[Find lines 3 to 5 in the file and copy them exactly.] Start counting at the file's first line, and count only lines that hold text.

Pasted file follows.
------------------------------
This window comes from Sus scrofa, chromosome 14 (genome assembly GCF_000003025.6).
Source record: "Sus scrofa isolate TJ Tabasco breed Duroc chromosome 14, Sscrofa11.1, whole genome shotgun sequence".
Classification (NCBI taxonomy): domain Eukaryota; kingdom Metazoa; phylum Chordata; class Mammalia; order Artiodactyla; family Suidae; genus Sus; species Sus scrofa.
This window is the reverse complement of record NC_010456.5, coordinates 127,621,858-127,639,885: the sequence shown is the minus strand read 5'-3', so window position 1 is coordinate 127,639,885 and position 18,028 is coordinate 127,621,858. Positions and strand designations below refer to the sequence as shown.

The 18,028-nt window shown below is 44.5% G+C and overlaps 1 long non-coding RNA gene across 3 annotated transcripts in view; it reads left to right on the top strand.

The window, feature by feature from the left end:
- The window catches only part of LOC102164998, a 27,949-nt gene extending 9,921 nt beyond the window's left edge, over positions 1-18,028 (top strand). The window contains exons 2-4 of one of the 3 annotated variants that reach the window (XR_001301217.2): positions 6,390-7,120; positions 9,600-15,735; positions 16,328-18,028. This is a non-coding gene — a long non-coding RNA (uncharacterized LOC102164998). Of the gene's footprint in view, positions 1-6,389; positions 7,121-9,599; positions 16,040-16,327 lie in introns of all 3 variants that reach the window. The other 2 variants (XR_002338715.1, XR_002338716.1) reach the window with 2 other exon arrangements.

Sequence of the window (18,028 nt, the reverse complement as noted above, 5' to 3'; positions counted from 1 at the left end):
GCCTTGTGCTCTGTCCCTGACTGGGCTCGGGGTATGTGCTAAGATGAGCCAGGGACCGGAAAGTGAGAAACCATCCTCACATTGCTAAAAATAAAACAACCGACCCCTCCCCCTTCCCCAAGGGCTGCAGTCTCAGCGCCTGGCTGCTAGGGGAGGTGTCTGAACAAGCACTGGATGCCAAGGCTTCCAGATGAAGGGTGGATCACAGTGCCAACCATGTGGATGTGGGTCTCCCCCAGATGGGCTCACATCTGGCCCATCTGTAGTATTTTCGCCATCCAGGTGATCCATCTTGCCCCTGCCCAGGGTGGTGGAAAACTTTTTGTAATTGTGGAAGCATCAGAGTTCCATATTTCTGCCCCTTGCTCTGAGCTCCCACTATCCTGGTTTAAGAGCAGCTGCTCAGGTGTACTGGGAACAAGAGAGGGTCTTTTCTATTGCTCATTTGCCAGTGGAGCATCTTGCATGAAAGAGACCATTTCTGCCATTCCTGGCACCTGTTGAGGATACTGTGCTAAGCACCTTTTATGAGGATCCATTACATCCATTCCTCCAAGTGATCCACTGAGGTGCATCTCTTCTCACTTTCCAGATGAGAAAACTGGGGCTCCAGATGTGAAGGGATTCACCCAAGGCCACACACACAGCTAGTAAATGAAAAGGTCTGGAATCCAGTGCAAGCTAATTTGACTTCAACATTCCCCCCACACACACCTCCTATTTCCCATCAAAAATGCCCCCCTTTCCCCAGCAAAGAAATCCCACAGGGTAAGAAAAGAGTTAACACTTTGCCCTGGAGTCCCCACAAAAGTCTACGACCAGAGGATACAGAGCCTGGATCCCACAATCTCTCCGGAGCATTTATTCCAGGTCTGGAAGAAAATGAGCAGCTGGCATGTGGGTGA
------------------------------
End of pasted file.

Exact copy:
Classification (NCBI taxonomy): domain Eukaryota; kingdom Metazoa; phylum Chordata; class Mammalia; order Artiodactyla; family Suidae; genus Sus; species Sus scrofa.
This window is the reverse complement of record NC_010456.5, coordinates 127,621,858-127,639,885: the sequence shown is the minus strand read 5'-3', so window position 1 is coordinate 127,639,885 and position 18,028 is coordinate 127,621,858. Positions and strand designations below refer to the sequence as shown.

The 18,028-nt window shown below is 44.5% G+C and overlaps 1 long non-coding RNA gene across 3 annotated transcripts in view; it reads left to right on the top strand.